The latest of Taylor’s Irish Country Doctor series, this time a prequel depicting protagonist Fingal O’Reilly’s med-student days.
The extended flashback which takes up most of the book begins when Fingal, on his way home to Ballybucklebo, the Ulster village where he is a family doctor, stops at the scene of an accident: Donal Donnelly, Ballybucklebo’s lovable ne’er-do-well, has crashed his motor bike and suffered head trauma. While monitoring Donal’s condition at a nearby hospital, Fingal recalls his clinical training at Trinity College, serving indigent patients from Dublin’s slums. Fingal’s literature professor father was so opposed to Fingal’s chosen career that he refused to bankroll his son’s education, forcing Fingal to spend four years in the merchant marine to earn the tuition. His long-suffering mother, who’d dreamed of being a physician herself, encourages Fingal and eventually his father comes around. At school, Fingal weathers a series of scrapes in between pints of Guinness at the local pub with his three best friends. He ponders getting engaged to Kitty, a student nurse, but failing an exam is enough to convince him that he needs to forego romance for studying. Fingal raises some hackles because he sees his patients as people, not cases: he mourns when his first cardiac patient cannot be saved, and finds a job for an impoverished veteran whom he treated for pneumonia. When his father is diagnosed with leukemia, Fingal wonders if he will live long enough to see his son graduate. Although it will appeal to faithful followers of the series, this book suffers from a plodding pace and a lack of suspense. (There’s never any real question about whether Fingal will earn his degree, or whether he and Kitty will wind up together.) As with other volumes, the principal appeal is in the dialects, local color and, for fans of medical fiction, the detailed descriptions of diagnoses and treatment regimens, both present-day and pre–World War II.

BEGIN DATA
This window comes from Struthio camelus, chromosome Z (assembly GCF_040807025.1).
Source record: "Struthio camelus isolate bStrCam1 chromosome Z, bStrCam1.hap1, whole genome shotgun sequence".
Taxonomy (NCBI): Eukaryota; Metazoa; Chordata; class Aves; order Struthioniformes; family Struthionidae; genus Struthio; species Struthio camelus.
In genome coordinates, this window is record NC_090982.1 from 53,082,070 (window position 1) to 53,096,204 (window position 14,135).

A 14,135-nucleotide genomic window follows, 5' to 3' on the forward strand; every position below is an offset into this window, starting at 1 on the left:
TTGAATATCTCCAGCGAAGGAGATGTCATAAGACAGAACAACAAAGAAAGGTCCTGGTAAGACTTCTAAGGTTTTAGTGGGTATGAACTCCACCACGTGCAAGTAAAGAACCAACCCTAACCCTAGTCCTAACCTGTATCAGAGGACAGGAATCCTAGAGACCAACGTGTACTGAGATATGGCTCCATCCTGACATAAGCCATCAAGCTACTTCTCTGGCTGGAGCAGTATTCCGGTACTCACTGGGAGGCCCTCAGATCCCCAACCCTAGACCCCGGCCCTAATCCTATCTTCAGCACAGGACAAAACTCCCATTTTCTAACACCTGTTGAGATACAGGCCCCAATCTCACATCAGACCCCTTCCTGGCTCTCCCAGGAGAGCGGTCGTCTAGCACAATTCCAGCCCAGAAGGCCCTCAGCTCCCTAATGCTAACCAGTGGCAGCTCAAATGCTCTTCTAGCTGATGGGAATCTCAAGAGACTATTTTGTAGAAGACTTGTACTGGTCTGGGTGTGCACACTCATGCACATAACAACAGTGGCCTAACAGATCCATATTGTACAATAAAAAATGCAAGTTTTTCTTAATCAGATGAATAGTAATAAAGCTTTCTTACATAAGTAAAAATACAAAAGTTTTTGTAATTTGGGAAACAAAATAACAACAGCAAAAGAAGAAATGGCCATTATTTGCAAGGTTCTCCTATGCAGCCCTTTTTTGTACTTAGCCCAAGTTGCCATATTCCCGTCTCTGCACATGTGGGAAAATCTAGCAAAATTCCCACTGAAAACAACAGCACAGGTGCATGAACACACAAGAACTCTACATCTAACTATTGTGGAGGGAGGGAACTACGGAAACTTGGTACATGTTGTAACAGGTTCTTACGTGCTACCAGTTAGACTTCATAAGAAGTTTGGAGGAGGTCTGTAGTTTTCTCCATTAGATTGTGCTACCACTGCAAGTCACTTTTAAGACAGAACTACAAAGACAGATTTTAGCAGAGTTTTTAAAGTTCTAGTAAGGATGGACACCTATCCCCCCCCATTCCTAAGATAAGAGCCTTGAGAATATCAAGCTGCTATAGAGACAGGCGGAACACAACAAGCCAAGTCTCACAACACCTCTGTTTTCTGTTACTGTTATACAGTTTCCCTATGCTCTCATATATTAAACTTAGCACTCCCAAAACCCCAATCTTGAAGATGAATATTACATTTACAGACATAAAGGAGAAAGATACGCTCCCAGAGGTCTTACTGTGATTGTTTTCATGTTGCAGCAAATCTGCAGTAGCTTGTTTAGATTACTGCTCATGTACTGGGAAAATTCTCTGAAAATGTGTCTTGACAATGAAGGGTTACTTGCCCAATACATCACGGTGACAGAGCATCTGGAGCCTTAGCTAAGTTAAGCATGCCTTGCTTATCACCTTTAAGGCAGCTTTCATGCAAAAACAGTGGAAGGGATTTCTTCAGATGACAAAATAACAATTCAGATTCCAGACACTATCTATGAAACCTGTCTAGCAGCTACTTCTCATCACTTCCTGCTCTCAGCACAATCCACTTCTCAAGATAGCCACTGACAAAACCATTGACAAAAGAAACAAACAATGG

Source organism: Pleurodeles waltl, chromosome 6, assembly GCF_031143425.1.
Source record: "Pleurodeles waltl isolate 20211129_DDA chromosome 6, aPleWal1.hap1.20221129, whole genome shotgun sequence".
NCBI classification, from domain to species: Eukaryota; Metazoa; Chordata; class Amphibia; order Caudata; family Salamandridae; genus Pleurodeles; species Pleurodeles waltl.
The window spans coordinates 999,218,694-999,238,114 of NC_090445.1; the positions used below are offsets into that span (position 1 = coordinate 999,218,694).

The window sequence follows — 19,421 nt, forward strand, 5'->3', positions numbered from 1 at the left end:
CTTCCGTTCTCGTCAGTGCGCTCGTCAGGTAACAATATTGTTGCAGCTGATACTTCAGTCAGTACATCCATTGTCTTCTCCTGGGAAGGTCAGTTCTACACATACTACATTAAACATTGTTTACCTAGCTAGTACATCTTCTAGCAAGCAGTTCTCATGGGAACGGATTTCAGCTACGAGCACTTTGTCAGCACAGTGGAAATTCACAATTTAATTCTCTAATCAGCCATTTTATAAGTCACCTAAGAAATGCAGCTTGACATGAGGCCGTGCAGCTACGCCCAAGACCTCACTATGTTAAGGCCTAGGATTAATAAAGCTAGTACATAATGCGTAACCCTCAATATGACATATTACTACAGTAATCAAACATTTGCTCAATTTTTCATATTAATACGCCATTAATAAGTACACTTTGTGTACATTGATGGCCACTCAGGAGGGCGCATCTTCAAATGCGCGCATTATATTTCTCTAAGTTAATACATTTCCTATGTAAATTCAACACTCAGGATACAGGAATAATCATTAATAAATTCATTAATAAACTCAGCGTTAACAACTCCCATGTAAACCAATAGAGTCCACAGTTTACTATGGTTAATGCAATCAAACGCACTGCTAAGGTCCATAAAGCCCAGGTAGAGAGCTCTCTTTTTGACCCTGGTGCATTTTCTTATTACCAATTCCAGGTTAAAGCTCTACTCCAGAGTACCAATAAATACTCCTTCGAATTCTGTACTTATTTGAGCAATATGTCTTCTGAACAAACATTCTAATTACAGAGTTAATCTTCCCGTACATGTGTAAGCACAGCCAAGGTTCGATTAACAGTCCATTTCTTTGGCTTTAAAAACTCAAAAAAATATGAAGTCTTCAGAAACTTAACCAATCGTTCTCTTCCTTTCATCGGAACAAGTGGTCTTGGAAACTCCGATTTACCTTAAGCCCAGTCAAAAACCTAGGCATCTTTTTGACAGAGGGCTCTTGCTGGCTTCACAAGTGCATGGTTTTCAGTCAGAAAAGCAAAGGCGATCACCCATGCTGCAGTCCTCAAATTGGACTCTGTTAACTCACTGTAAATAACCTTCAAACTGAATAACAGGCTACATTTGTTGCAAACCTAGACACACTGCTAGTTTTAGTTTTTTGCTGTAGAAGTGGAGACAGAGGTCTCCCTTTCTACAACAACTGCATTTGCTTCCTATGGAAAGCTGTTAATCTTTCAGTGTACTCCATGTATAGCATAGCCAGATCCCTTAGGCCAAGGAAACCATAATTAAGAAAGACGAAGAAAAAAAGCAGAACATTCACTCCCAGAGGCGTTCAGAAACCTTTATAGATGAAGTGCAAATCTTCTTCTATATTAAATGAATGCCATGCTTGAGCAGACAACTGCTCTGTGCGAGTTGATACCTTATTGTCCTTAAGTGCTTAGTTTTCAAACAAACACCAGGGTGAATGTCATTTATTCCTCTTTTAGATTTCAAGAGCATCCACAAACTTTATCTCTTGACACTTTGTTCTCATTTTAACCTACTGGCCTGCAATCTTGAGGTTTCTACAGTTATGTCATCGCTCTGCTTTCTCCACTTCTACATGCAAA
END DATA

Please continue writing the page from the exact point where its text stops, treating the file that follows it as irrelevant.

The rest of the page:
Adheres scrupulously to the motto “first, do no harm.”